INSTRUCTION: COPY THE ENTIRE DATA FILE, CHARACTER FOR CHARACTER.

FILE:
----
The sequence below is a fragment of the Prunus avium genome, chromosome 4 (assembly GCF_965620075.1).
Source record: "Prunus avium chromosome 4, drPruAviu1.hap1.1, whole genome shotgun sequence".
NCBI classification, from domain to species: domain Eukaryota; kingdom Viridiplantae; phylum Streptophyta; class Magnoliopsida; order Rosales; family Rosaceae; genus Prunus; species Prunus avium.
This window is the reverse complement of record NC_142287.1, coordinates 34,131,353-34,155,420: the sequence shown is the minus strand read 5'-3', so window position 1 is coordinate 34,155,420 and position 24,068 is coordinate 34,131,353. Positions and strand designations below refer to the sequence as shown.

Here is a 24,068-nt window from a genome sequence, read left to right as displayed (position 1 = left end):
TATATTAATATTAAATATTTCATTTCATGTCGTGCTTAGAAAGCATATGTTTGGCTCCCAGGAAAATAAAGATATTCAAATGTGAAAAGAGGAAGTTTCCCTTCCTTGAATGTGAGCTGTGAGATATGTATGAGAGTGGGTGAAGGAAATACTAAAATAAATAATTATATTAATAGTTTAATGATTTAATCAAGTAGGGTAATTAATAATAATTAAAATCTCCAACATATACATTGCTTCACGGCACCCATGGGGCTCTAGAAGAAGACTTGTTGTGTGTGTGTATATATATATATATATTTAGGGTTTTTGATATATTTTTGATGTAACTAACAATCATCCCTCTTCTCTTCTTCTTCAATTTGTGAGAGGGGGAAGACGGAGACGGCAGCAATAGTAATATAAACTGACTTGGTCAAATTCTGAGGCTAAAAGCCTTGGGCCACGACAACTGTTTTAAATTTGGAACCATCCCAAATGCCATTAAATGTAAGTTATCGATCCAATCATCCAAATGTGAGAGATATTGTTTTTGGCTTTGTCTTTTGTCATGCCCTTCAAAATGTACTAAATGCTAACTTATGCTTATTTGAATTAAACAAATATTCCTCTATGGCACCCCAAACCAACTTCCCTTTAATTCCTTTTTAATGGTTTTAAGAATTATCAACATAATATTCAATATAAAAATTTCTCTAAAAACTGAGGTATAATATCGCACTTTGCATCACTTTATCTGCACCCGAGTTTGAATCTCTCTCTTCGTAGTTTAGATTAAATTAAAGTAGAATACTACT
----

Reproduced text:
The sequence below is a fragment of the Prunus avium genome, chromosome 4 (assembly GCF_965620075.1).
Source record: "Prunus avium chromosome 4, drPruAviu1.hap1.1, whole genome shotgun sequence".
NCBI classification, from domain to species: domain Eukaryota; kingdom Viridiplantae; phylum Streptophyta; class Magnoliopsida; order Rosales; family Rosaceae; genus Prunus; species Prunus avium.
This window is the reverse complement of record NC_142287.1, coordinates 34,131,353-34,155,420: the sequence shown is the minus strand read 5'-3', so window position 1 is coordinate 34,155,420 and position 24,068 is coordinate 34,131,353. Positions and strand designations below refer to the sequence as shown.

Here is a 24,068-nt window from a genome sequence, read left to right as displayed (position 1 = left end):
TATATTAATATTAAATATTTCATTTCATGTCGTGCTTAGAAAGCATATGTTTGGCTCCCAGGAAAATAAAGATATTCAAATGTGAAAAGAGGAAGTTTCCCTTCCTTGAATGTGAGCTGTGAGATATGTATGAGAGTGGGTGAAGGAAATACTAAAATAAATAATTATATTAATAGTTTAATGATTTAATCAAGTAGGGTAATTAATAATAATTAAAATCTCCAACATATACATTGCTTCACGGCACCCATGGGGCTCTAGAAGAAGACTTGTTGTGTGTGTGTATATATATATATATATTTAGGGTTTTTGATATATTTTTGATGTAACTAACAATCATCCCTCTTCTCTTCTTCTTCAATTTGTGAGAGGGGGAAGACGGAGACGGCAGCAATAGTAATATAAACTGACTTGGTCAAATTCTGAGGCTAAAAGCCTTGGGCCACGACAACTGTTTTAAATTTGGAACCATCCCAAATGCCATTAAATGTAAGTTATCGATCCAATCATCCAAATGTGAGAGATATTGTTTTTGGCTTTGTCTTTTGTCATGCCCTTCAAAATGTACTAAATGCTAACTTATGCTTATTTGAATTAAACAAATATTCCTCTATGGCACCCCAAACCAACTTCCCTTTAATTCCTTTTTAATGGTTTTAAGAATTATCAACATAATATTCAATATAAAAATTTCTCTAAAAACTGAGGTATAATATCGCACTTTGCATCACTTTATCTGCACCCGAGTTTGAATCTCTCTCTTCGTAGTTTAGATTAAATTAAAGTAGAATACTACT